Thursday, April 5, 2007

Regensburg - Thursday, April 5th

April 5, 2007 – Holy Thursday

[Regensburg photos are here]

Margret and Hartwig treated us to a sumptuous breakfast (will we ever need to eat again?) before setting out for Regensburg. The day is lovely. We easily find our way back to the highway. The landscape of Bavaria (southern Germany) is beautiful – fields planted in something green (alfalfa?) and hops, rolling hills and forests. Hartwig says that the forests are called the Bavarian Forest as long as we are in Germany. We see more and more windmills as we travel east and the hops fields become more predominant. Every few miles there is a little village like Parsdorf, neat and red-roofed, nestled into the land.

We get off the highway to go into Regensburg. I have a somewhat crude map, using the railroad tracks as a navigational anchor. When we cross the bridge that goes across the tracks – about 25 or more tracks – Eric says, “Wow that is some railroad track!” European train tracks are a step or two above those of America.

From here we rather suddenly find ourselves in dense and narrow cobblestone streets, and because we haven’t yet figured out what the one-way street sign is, we make some mistakes. But eventually we make our way to the parking lot, Petersweg, where we are supposed to put our car. And we set out into the winding cobblestone streets. I am amazed at how we can sort of just walk around and find our way to things, and before long we discover the Munchner Hof – a wonderful little hotel almost hidden in the maze. We love our very spacious room, which looks out over one of the cobblestone streets. There is an interesting mirror on the wall that we call the “mirror, mirror on the wall”.

Regensburg was the capital of Bavaria before Munich. Situated at the northernmost navigable point of the Danube River, Regensburg was already an important river town when the Romans arrived in the 7th century. Regensburg was most recently in the news because this is the city from which the Pope gave the speech that contained the unfortunate remark about Islam. Benedict is a Bavarian and resided for awhile in this city, which is home to the University of Regensburg. He seems to be popular locally - many stores sell photos of him.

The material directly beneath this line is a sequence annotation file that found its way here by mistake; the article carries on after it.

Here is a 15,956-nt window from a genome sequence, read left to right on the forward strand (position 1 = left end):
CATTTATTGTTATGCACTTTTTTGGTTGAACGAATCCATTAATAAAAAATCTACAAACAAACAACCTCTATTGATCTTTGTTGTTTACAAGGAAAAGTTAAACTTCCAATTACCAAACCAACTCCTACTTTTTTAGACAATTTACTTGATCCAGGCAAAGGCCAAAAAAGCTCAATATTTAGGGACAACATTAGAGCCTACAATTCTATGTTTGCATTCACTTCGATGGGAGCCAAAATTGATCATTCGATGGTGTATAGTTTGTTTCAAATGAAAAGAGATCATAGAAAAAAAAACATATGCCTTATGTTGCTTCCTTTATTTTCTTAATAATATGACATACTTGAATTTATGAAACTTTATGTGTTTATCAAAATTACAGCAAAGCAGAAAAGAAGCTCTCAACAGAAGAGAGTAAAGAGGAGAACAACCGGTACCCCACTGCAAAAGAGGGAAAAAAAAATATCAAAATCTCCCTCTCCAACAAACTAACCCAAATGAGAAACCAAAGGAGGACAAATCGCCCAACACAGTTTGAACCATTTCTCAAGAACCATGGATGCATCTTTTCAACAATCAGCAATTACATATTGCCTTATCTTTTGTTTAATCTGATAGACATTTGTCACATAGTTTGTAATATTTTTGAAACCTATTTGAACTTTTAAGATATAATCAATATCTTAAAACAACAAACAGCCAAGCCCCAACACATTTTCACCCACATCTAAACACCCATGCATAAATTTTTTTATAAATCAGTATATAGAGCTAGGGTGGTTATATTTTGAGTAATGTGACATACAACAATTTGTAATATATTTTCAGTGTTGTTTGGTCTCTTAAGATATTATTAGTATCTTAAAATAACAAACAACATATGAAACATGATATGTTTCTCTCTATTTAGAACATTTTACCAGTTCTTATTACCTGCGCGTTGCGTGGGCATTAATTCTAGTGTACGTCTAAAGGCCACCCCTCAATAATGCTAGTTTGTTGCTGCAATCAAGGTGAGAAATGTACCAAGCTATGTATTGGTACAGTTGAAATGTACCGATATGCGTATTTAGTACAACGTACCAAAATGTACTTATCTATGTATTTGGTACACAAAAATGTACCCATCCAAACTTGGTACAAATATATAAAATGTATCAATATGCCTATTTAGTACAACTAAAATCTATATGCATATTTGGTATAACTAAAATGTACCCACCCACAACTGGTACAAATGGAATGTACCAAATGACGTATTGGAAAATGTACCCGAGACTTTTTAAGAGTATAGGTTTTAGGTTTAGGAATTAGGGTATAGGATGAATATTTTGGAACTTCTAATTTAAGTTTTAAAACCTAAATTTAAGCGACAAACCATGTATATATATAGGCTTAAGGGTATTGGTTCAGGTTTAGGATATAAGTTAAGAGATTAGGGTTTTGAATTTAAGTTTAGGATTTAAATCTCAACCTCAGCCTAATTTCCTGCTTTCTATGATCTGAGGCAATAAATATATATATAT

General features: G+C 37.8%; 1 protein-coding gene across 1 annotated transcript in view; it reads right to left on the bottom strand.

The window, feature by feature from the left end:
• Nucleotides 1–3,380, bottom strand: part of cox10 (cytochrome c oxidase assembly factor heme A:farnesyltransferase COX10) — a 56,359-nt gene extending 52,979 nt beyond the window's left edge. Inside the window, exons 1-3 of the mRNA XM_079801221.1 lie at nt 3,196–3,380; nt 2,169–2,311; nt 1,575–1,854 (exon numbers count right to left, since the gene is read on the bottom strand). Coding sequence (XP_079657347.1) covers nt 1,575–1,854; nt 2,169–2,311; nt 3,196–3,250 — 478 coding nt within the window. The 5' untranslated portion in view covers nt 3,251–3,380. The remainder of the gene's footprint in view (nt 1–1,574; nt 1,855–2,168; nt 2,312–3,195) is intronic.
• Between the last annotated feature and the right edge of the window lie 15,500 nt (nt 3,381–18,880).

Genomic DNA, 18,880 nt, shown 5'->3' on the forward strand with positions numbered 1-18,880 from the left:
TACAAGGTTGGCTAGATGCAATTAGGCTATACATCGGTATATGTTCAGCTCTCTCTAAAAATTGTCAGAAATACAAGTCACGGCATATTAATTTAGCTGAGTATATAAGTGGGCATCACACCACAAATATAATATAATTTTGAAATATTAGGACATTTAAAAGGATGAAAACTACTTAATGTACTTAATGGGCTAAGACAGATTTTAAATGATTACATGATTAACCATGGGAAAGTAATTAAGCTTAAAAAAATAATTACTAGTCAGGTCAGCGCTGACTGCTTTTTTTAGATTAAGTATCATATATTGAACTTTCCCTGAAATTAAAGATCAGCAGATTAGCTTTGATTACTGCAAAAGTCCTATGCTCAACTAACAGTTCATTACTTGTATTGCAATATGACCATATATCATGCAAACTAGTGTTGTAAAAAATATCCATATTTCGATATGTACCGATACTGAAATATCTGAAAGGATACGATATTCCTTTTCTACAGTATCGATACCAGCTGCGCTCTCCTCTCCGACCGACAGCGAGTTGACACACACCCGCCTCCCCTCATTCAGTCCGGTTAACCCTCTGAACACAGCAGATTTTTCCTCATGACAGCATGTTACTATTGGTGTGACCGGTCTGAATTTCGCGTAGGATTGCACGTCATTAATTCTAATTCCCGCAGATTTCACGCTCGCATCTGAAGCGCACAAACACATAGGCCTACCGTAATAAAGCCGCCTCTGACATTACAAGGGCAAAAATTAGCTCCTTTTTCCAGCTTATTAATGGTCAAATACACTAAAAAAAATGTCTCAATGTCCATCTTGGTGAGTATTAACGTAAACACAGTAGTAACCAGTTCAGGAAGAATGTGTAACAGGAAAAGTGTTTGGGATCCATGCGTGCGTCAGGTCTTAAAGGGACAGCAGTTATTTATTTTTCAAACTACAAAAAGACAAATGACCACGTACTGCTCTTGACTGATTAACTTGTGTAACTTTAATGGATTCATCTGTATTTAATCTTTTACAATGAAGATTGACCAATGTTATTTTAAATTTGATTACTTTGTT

Regensburg is an extraordinarily beautiful city, and feels very medieval. Charmed by everything, we set out to explore. Near to our hotel, and the most obvious thing in Regensburg, is Dom St. Peter. A huge Gothic structure, the church overshadows everything around it. The many people lounging on the steps and ledges remind me of perching pigeons. Strange dog-like creatures lunge from a higher outside ledge.

It is a bit creepy. Supposedly this church houses the only extant statue of the Devil’s grandmother, so we venture inside to look for her. It is the height of the place the first impresses me. And then the beauty of the stained glass. I am not usually a fan of stained glass windows in churches - they remind me of coloring books. But there is something so exquisite in this work that I am simply awed by its beauty. We look around a bit at the statues, but basically feel a bit overwhelmed with the immensity of the church. I seem to be captivated by and drawn to a statue of a pregnant Elizabeth and Mary. It is on the outside as well as the inside of the church.

I light a candle in memory of my parents – a habit I got from my father, who lit a candle in every church he visited.

We head down to the river, and the Steinerne Brucke (Old Stone Bridge), which was built in the 12th Century . Three armies of Crusaders gathered in Regensburg and crossed this bridge on their journeys to the Holy Land.

Regensburg is a very peaceful city and on this warm and sunny spring day everyone is out. Ice cream (Eis) is popular. It doesn’t feel like a tourist town. As we wander around, I get the sense that we are mingling among the locals.

We watch the sun set on the 16 graceful arches of the Stone Bridge from an outdoor restaurant on the other side of the river, the Historische Wurstkuche.
We go to bed to the sound of church bells tolling - a deep chime that seems to awaken one to the place of dreams.

We never did find the statue of the Devil’s grandmother.

[Photos from this day are here.]

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